The Large Hadron Collider (LHC), or the world’s largest particle smasher, successfully completed its first test run after a two-year absence due to maintenance checks and upgrades. Scientists say that the revamped collider released this week new record-breaking energies.
But the approximate date when the LHC is scheduled to resume its particle-smashing business is this June.
On Thursday, the European Organization for Nuclear Research (CERN) which oversees the LHC and runs several other particle colliders released images from the test run featuring smashed particles at incredible speeds.
Following the 2-year-long pause, the LHC was first turned on this April. But this week, the first test run after the upgardes showed that the atom smasher could force particles to smash into each other at energies of 13 tera-electronvolts (TeV). The current output is twice the machine’s initial power.
Scientists explained that on a human scale 13 TeVs is not that much. A mosquito, for instance, requires the same energy to fly around, researchers said. But that energy was “compressed down into the size that’s a million times smaller than the width of a human hair,” they added.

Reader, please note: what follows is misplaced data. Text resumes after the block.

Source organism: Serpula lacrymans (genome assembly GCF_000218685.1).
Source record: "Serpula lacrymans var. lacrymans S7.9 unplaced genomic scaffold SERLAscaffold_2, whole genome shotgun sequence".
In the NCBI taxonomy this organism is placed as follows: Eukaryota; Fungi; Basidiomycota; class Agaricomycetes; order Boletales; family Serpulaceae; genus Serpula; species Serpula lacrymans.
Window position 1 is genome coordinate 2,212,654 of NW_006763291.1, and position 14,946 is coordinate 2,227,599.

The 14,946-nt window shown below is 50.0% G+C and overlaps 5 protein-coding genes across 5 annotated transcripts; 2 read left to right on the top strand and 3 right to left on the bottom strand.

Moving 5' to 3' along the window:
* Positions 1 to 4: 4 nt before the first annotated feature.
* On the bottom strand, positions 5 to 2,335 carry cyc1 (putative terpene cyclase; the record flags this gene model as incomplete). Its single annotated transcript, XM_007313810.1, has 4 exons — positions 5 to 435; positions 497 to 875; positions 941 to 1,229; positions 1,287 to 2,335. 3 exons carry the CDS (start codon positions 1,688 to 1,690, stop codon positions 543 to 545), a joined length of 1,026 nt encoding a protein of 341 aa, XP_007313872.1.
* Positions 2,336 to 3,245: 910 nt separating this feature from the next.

The recent test run was designed to help scientists calibrate the so-called collimators that would shield the collider’s detectors and magnets from high-energy impacts from stray protons.
One of the researchers said that during collisions 100 billion to 1,000 billion particles get involved in the process. So, inevitably, some of those particles gain different energies from the rest and float outside the beam. While doing so, some of them hit the hardware.
Collimators, which are made of metal, can protect the collider from those particles. Scientists needed to learn what the most vulnerable spots were in order to know where to install the collimators in the most effective way. This week’s test run helped the team to just do that.
Scientists deemed the test run successful since all 9,600 magnets, which control the particles’ trajectories, were fully functional.
The LHC will be officially ready for action in early June. By then, other particle smashers including the ion collider ALICE, along with ATLAS and CMS particle detectors, would start gathering data on particles as well.
The LHC became famous in 2012 when it confirmed the existence of the elusive Higgs boson, or the “God particle.”
CERN scientists currently hope that higher energies would help them find more exotic particles, gain new insights on the universe, and confirm the supersymmetry theory, which states that every subatomic particle is linked under a spacetime symmetry to a superpartner.
Image Source: The Guardian